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Evidence-based practice is self-evidently the ideal that occupational health practitioners should be striving for day to day. But, especially in our current internet age, being able to find, sift and critically evaluate evidence is not as straightforward as you may think, as Jo Rhodes and Professor Anne Harriss explain in the first of a two-part series.
Evidence-based (EBP) practice is essential if nurses are to practice both safely and effectively. Indeed, EBP is the foundation of effective healthcare (Nursing and Midwifery Council, 2018 a; Nursing and Midwifery Council, 2018 b; British Medical Association, 2014).
EBP is at the core of the NMC’s standards of proficiency for registered nurses (NMC 2018 a). Occupational health nurses (OHNs), as NMC registrants, require a fundamental understanding of the importance of research in assessing, evaluating and improving practice as well as having the ability to interpret research evidence.
Indeed, when considering the recently published future nurse and midwifery standards (NMC, 2019) there is a commitment to ensure that practice standards respond to changing models of care. Accelerating the use of research and evidence into practice must be viewed as a priority as it improves the care and advice given to clients and to managers.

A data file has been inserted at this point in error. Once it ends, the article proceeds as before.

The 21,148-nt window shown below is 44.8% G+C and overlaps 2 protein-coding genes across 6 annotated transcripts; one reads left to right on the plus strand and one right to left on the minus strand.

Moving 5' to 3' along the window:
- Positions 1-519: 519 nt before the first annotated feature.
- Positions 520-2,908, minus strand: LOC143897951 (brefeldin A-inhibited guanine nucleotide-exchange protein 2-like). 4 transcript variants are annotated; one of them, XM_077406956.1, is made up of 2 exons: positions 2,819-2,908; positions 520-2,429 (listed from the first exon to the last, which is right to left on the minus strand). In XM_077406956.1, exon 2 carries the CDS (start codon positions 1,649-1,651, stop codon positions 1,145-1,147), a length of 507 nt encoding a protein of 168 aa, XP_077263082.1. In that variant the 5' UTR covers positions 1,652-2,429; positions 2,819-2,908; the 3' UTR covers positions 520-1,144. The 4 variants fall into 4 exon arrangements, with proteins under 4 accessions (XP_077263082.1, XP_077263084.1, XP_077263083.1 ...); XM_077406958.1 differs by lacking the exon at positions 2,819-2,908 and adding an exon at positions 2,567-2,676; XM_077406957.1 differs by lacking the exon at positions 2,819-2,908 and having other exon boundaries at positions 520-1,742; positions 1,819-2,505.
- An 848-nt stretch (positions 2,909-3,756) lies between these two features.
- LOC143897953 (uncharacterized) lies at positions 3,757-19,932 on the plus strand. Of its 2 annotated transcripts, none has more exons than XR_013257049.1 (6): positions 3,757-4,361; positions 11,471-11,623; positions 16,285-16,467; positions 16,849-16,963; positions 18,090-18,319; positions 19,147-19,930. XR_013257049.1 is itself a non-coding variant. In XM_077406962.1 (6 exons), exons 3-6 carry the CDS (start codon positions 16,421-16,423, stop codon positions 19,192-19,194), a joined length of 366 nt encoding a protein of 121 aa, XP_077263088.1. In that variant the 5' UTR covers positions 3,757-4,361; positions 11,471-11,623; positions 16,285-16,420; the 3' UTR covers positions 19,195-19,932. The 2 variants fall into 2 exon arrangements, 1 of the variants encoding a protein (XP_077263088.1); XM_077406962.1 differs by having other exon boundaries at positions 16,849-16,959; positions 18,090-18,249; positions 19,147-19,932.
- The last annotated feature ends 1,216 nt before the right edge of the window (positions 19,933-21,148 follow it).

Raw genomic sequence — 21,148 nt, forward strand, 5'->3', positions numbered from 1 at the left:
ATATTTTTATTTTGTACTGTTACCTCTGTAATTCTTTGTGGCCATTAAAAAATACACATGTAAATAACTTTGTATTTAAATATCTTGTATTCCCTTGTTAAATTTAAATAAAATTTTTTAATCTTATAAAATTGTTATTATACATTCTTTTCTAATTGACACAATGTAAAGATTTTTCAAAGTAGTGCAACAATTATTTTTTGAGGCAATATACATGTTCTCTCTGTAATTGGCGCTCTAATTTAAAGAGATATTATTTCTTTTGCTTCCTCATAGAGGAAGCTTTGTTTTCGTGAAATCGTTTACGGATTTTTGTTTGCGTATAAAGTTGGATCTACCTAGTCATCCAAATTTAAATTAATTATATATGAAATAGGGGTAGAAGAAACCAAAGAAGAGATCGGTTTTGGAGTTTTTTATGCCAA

EBP involves “doing the right things right”, using the best available evidence to complement clinical expertise. The ethical and legal responsibilities of OHNs to deliver EBP workplace interventions are not only an NMC requirement, it is also stipulated by the International Commission on Occupational Health (2012).
In order to add value to their employing organisations and not just be seen as an unnecessary cost, OH professionals must provide cost-effective initiatives achieving this objective by utilising EBP to inform best practice, improve client experiences, and map clinical delivery against healthcare governance.
Additionally, EBP embraces a patient-centred approach. Evidence-based OH nursing practice must be based on appropriate research-based material. In or